Creep of Concrete Incorporated with Marble Powder
Evaluation of Probability Distributions for Estimation of Peak Flood Discharge using FFA Approach
Experimental Investigation on Concrete by Partial Replacement of Fine Aggregate with Ceramic Powder
Transportation Planning using Activity-Based Travel Demand Model
Fatigue Life Prediction of Concrete Bridges using Wireless Sensors - A Review
Estimating the Soil Moisture Index using Normalized Difference Vegetation Index (NDVI) And Land Surface Temperature (LST) for Bidar and Kalaburagi District, Karnataka
Roughness Evaluation of Flexible Pavements Using Merlin and Total Station Equipment
Site Suitability Analysis for Solid Waste Dumping in Ranchi City, Jharkhand Using Remote Sensing and GIS Techniques
Unsaturated Seepage Modeling of Lined Canal Using SEEP/W
Strengthening and Rehabilitation of RC Beams with Openings Using CFRP
A Seasonal Autoregressive Model Of Vancouver Bicycle Traffic Using Weather Variables
Prediction of Compressive Strength of Concrete by Data-Driven Models
Predicting the 28 Days Compressive Strength of Concrete Using Artificial Neural Network
Measuring Compressive Strength of Puzzolan Concrete by Ultrasonic Pulse Velocity Method
Design and Analysis of Roller Compacted Concrete Pavements for Low Volume Roads in India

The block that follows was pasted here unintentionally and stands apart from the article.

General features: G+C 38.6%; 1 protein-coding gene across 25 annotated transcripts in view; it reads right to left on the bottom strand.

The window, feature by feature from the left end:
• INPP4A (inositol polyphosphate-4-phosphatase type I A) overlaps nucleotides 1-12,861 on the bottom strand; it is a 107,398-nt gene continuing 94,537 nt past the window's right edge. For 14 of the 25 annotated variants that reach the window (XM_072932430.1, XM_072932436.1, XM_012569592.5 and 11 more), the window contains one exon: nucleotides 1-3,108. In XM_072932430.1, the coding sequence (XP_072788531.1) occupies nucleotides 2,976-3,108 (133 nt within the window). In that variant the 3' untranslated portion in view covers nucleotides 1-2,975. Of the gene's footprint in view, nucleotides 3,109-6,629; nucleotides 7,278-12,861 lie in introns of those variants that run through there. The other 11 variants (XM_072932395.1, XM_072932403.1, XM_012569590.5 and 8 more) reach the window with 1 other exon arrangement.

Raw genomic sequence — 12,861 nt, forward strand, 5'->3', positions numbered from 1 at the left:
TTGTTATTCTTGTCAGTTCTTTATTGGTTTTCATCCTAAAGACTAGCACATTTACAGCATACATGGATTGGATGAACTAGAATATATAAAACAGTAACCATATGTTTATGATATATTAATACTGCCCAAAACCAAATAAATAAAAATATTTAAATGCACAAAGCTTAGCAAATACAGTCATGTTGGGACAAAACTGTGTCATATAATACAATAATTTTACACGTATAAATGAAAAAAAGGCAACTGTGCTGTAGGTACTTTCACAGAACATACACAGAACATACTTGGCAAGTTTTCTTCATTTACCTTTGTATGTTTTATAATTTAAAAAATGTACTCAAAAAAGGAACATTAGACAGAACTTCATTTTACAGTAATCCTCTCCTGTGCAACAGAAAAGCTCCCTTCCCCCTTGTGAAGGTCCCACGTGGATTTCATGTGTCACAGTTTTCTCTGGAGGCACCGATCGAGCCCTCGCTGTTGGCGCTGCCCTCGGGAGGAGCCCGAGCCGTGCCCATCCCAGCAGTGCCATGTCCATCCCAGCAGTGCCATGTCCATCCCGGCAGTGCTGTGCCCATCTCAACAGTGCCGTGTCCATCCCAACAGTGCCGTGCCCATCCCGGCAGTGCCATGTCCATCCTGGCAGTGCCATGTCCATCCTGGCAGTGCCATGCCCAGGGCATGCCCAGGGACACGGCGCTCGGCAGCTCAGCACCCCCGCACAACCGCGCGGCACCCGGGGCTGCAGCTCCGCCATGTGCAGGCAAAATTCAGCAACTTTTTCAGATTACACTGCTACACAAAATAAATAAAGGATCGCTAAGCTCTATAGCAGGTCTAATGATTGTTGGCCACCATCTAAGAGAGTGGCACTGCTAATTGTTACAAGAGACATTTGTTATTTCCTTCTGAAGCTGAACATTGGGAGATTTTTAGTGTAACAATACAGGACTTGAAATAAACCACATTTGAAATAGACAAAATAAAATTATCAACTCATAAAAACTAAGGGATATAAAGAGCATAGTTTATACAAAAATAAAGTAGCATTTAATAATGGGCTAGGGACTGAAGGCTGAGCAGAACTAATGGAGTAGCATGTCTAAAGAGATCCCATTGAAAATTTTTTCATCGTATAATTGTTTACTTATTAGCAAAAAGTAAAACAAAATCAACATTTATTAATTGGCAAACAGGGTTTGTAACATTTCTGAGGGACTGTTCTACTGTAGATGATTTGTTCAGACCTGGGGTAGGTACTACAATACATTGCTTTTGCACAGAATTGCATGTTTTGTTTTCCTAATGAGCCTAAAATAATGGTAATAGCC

The load transfer mechanism of deep beams is very different from normal flexural beams and these beams are likely to have strength controlled by shear as against flexure. Failure of concrete in shear is highly undesirable owing to its brittleness. However, the intrusion of short steel fibres in concrete matrix impart substantial ductility and enhances shear strength of RC beams. The contribution of various factors attributable to the development of shear strength of fibre concrete beams has been extensively investigated in this study and an analytical model has been formulated to predict the shear strength of fibre based RC beams. The various parameters contributing to the shear strength of reinforced concrete beams are shear span-to-depth ratio, reinforcement ratio, strength of concrete, volume fraction and aspect ratio of fibres. The proposed model for estimation of shear capacity of beams was then compared with existing models and that of with ACI code. A good agreement was noted between them.
Morphometric analysis is more efficiently used in geomorphology and hydrology to interpret basin hydrologic behaviour since Horton’s period. Morphometric analysis concomitant with time of concentration and runoff coefficient are used in this study for the analysis of hydrologic responses of Sirsa basin. Toposheets-based drainage lines are used in this study; while Digital Elevation Model (DEM) data are used for relief and slope analysis. Landsat Thematic Mapper (TM) data was used to prepare land use/cover map. Some selected morphometric parameters and hydrologic behaviour of the basin as well as its twelve sub-basins were analyzed. The overall analysis of the whole basin indicates low to moderate peak flood. A sub-basin wise analysis indicates that only three higher order downstream sub-basins are flood prone. The study is very useful for watershed prioritization.